Tibetan Buddhists call the transition period between
death and rebirth “bardo.” Lincoln
in the Bardo takes place just after the death from typhoid fever
of the president’s beloved 11-year-old son, Willie, in February 1862.
Willie was temporarily interred in a mausoleum at Oak Hill Cemetery in
Georgetown, and sources at the time said that Lincoln did indeed visit
the crypt more than once.
That much is fact. In Saunders’s book, Willie is one of the disembodied occupants of the cemetery who roam around and speak with one another. Their stories unfold in an unusual format of ongoing dialogue more like a play than a novel. The other spirits know that it’s important for children to move on to their next stage quickly, but Willie wants to stick around for his father’s visits. Therefore, the three main spirits — a gay man who killed himself following rejection by his lover, an elderly minister, and a middle-aged printer who died before he could consummate his marriage — try to influence Lincoln to let his son go.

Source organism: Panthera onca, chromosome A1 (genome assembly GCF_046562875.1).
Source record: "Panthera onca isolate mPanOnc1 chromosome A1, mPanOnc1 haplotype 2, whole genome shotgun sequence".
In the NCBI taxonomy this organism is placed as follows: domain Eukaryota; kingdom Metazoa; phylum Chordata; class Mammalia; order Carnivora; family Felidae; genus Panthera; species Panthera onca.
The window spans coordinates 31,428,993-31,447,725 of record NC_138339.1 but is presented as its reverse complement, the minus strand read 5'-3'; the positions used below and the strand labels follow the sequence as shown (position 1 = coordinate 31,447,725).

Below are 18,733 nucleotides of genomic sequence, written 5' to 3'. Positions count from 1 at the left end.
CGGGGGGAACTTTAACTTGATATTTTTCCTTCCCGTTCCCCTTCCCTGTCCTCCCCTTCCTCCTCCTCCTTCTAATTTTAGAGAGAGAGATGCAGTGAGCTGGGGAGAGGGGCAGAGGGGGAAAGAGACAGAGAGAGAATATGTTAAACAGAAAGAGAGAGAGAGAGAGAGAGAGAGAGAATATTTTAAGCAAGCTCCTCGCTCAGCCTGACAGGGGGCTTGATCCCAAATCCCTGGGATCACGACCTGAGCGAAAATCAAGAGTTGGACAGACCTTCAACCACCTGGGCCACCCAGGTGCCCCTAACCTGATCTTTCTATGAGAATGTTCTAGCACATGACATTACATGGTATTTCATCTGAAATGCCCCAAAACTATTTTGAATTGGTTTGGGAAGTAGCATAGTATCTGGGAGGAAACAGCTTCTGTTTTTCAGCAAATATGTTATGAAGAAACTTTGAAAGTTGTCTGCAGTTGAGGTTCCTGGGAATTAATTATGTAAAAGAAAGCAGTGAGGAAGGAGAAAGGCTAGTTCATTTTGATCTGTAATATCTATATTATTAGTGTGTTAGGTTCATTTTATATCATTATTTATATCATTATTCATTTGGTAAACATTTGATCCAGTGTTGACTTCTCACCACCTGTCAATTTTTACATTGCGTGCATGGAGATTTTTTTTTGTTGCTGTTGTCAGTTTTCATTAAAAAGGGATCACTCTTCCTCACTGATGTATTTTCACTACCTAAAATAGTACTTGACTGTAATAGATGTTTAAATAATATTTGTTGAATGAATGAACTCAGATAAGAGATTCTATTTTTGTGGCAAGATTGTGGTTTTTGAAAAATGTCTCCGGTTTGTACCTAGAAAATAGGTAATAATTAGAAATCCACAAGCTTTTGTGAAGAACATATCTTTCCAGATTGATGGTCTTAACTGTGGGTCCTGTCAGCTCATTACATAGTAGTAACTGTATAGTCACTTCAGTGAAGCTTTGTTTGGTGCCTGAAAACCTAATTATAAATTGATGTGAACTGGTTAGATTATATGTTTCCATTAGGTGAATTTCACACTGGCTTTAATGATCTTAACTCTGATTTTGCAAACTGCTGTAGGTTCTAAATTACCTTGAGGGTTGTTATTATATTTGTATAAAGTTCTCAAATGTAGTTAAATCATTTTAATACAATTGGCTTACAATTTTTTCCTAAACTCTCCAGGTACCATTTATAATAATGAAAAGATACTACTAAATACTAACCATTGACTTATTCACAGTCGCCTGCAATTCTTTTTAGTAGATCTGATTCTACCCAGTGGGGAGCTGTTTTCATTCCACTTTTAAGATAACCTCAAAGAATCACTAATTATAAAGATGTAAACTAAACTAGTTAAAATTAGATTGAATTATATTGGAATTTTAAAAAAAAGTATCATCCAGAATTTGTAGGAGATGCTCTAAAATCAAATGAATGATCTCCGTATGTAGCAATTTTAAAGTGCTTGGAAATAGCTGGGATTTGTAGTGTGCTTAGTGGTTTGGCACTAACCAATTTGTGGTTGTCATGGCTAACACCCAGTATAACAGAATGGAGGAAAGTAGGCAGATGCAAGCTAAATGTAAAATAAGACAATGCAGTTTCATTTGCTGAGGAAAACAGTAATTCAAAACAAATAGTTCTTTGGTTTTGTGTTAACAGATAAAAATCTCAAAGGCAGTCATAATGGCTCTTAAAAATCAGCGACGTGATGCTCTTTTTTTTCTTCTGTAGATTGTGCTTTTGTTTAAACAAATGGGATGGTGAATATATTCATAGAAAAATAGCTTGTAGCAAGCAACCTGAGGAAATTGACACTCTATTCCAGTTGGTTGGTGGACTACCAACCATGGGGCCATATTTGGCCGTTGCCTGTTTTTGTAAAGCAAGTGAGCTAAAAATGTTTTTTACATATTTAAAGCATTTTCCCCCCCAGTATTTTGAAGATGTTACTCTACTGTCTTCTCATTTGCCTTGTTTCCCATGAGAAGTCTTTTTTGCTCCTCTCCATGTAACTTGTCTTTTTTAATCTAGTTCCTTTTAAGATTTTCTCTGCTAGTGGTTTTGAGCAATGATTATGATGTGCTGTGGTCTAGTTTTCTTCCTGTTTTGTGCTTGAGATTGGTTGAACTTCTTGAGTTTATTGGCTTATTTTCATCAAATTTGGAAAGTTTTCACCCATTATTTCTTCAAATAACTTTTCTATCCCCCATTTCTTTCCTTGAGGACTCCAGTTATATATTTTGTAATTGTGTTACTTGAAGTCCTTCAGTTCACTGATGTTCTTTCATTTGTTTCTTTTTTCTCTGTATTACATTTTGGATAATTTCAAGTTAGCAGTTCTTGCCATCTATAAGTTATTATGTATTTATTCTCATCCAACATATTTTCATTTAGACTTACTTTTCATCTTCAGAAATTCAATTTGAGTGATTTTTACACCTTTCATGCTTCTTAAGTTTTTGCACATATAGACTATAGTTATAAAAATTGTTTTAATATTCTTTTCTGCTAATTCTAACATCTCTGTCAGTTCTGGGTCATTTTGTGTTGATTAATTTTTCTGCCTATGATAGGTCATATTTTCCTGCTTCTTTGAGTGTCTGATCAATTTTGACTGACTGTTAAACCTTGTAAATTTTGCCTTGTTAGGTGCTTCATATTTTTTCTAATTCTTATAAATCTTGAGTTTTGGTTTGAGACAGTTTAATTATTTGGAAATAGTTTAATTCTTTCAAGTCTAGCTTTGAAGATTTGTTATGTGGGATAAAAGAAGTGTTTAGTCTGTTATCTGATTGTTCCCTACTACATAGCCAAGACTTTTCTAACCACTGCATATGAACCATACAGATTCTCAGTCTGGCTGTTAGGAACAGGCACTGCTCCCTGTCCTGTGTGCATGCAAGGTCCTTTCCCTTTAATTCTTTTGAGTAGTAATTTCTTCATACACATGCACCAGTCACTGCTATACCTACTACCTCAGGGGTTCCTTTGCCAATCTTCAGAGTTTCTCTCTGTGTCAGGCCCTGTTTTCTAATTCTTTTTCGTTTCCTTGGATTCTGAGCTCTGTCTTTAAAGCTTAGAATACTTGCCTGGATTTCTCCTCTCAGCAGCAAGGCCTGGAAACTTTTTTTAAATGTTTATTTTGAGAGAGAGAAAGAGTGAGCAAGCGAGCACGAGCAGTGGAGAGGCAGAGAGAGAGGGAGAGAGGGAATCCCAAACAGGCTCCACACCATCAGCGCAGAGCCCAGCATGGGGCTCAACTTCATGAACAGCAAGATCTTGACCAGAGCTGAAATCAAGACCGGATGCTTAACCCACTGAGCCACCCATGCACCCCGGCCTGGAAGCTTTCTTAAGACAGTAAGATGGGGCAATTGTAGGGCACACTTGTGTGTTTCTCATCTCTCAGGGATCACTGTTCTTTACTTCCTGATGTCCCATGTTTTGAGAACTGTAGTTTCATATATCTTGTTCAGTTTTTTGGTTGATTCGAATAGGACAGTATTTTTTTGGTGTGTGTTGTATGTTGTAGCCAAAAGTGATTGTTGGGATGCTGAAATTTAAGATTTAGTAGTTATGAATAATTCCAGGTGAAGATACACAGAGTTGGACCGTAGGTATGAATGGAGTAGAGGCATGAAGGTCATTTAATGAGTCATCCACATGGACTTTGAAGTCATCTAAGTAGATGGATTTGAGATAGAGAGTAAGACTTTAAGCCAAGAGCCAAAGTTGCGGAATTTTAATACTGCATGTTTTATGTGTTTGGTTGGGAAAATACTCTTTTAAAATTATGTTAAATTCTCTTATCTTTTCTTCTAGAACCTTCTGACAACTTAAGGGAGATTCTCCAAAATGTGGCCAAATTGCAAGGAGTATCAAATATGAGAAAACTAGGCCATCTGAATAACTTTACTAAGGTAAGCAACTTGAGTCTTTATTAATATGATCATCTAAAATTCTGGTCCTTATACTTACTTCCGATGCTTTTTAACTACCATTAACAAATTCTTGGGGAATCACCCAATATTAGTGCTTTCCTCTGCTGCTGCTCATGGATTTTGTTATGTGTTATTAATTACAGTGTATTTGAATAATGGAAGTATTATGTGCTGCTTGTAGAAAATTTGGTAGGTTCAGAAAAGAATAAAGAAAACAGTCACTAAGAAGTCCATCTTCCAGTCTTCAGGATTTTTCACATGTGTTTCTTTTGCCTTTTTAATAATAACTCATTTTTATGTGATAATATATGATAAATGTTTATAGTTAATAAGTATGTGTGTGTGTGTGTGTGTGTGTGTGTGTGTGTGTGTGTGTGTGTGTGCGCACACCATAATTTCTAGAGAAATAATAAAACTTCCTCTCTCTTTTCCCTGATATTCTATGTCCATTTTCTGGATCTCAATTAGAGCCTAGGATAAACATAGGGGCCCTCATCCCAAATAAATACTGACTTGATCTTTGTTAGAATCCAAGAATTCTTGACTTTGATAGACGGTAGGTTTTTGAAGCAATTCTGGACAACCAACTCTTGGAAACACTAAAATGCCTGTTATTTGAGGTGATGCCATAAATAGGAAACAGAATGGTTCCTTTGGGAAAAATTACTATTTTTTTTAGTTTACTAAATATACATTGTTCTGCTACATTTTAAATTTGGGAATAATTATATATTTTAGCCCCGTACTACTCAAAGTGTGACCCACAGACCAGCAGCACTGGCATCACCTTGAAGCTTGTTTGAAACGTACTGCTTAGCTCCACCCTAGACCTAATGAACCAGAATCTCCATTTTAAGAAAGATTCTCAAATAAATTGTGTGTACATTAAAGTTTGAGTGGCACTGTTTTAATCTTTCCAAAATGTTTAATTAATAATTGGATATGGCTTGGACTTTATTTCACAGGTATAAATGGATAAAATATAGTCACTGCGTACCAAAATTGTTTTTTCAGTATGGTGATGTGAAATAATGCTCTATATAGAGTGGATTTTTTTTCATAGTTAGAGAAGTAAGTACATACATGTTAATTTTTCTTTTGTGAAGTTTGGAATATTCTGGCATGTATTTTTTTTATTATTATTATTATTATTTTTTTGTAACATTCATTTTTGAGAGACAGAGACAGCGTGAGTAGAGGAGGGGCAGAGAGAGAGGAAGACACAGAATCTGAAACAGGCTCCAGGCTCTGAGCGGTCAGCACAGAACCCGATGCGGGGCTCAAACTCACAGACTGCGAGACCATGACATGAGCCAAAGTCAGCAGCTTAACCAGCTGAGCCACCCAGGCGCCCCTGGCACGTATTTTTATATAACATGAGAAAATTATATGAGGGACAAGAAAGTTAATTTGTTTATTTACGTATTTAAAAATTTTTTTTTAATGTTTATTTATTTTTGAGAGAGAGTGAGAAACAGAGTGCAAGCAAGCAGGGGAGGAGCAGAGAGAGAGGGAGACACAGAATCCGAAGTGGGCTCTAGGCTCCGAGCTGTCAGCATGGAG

The heartbreaking tales extend grief beyond Lincoln to the nation at war and the human condition. Finally, realizing that suffering unites everyone, Lincoln is able to let Willie go and renew his commitment to win the Civil War.
Saunders won the 2017 Man Booker prize for Lincoln in the Bardo, his first novel. It was the first time an American had won.
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